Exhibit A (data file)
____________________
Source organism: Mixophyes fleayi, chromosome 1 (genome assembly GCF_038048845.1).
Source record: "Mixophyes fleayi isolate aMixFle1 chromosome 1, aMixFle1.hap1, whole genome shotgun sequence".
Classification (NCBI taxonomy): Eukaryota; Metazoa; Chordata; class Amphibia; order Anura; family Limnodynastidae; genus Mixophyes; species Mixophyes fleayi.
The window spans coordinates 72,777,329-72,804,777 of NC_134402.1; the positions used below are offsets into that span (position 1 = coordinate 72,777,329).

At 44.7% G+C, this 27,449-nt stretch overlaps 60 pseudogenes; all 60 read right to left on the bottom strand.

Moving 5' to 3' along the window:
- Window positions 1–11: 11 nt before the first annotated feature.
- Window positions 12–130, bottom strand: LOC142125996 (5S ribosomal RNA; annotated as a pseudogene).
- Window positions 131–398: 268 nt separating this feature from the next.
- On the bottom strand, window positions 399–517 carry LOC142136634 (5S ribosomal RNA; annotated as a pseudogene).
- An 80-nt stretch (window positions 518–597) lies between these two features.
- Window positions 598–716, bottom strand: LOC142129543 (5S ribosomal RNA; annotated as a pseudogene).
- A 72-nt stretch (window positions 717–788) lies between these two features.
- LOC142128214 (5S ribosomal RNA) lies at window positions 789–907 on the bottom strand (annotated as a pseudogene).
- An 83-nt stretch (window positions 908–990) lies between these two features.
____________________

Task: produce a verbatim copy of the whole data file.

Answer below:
Source organism: Mixophyes fleayi, chromosome 1 (genome assembly GCF_038048845.1).
Source record: "Mixophyes fleayi isolate aMixFle1 chromosome 1, aMixFle1.hap1, whole genome shotgun sequence".
Classification (NCBI taxonomy): Eukaryota; Metazoa; Chordata; class Amphibia; order Anura; family Limnodynastidae; genus Mixophyes; species Mixophyes fleayi.
The window spans coordinates 72,777,329-72,804,777 of NC_134402.1; the positions used below are offsets into that span (position 1 = coordinate 72,777,329).

At 44.7% G+C, this 27,449-nt stretch overlaps 60 pseudogenes; all 60 read right to left on the bottom strand.

Moving 5' to 3' along the window:
- Window positions 1–11: 11 nt before the first annotated feature.
- Window positions 12–130, bottom strand: LOC142125996 (5S ribosomal RNA; annotated as a pseudogene).
- Window positions 131–398: 268 nt separating this feature from the next.
- On the bottom strand, window positions 399–517 carry LOC142136634 (5S ribosomal RNA; annotated as a pseudogene).
- An 80-nt stretch (window positions 518–597) lies between these two features.
- Window positions 598–716, bottom strand: LOC142129543 (5S ribosomal RNA; annotated as a pseudogene).
- A 72-nt stretch (window positions 717–788) lies between these two features.
- LOC142128214 (5S ribosomal RNA) lies at window positions 789–907 on the bottom strand (annotated as a pseudogene).
- An 83-nt stretch (window positions 908–990) lies between these two features.